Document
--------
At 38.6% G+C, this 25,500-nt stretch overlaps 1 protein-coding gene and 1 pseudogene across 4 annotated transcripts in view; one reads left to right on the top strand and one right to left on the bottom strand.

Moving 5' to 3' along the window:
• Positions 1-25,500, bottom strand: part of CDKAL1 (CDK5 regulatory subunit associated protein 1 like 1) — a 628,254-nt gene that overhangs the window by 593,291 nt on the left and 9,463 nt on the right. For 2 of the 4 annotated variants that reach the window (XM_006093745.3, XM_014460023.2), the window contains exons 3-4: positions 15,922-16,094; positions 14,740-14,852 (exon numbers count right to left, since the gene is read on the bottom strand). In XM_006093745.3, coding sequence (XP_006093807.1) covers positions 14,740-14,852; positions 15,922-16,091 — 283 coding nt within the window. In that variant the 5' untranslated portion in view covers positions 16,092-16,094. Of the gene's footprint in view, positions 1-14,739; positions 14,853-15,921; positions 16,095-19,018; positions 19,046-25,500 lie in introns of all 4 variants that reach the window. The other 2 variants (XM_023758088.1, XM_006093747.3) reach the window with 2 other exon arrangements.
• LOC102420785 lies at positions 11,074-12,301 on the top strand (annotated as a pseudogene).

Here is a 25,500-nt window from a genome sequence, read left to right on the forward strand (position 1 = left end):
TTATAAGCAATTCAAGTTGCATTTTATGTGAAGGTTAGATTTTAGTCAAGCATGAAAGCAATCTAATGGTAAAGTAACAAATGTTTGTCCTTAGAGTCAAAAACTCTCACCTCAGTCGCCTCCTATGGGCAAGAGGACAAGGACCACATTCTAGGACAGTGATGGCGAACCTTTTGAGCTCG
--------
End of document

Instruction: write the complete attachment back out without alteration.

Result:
At 38.6% G+C, this 25,500-nt stretch overlaps 1 protein-coding gene and 1 pseudogene across 4 annotated transcripts in view; one reads left to right on the top strand and one right to left on the bottom strand.

Moving 5' to 3' along the window:
• Positions 1-25,500, bottom strand: part of CDKAL1 (CDK5 regulatory subunit associated protein 1 like 1) — a 628,254-nt gene that overhangs the window by 593,291 nt on the left and 9,463 nt on the right. For 2 of the 4 annotated variants that reach the window (XM_006093745.3, XM_014460023.2), the window contains exons 3-4: positions 15,922-16,094; positions 14,740-14,852 (exon numbers count right to left, since the gene is read on the bottom strand). In XM_006093745.3, coding sequence (XP_006093807.1) covers positions 14,740-14,852; positions 15,922-16,091 — 283 coding nt within the window. In that variant the 5' untranslated portion in view covers positions 16,092-16,094. Of the gene's footprint in view, positions 1-14,739; positions 14,853-15,921; positions 16,095-19,018; positions 19,046-25,500 lie in introns of all 4 variants that reach the window. The other 2 variants (XM_023758088.1, XM_006093747.3) reach the window with 2 other exon arrangements.
• LOC102420785 lies at positions 11,074-12,301 on the top strand (annotated as a pseudogene).

Here is a 25,500-nt window from a genome sequence, read left to right on the forward strand (position 1 = left end):
TTATAAGCAATTCAAGTTGCATTTTATGTGAAGGTTAGATTTTAGTCAAGCATGAAAGCAATCTAATGGTAAAGTAACAAATGTTTGTCCTTAGAGTCAAAAACTCTCACCTCAGTCGCCTCCTATGGGCAAGAGGACAAGGACCACATTCTAGGACAGTGATGGCGAACCTTTTGAGCTCG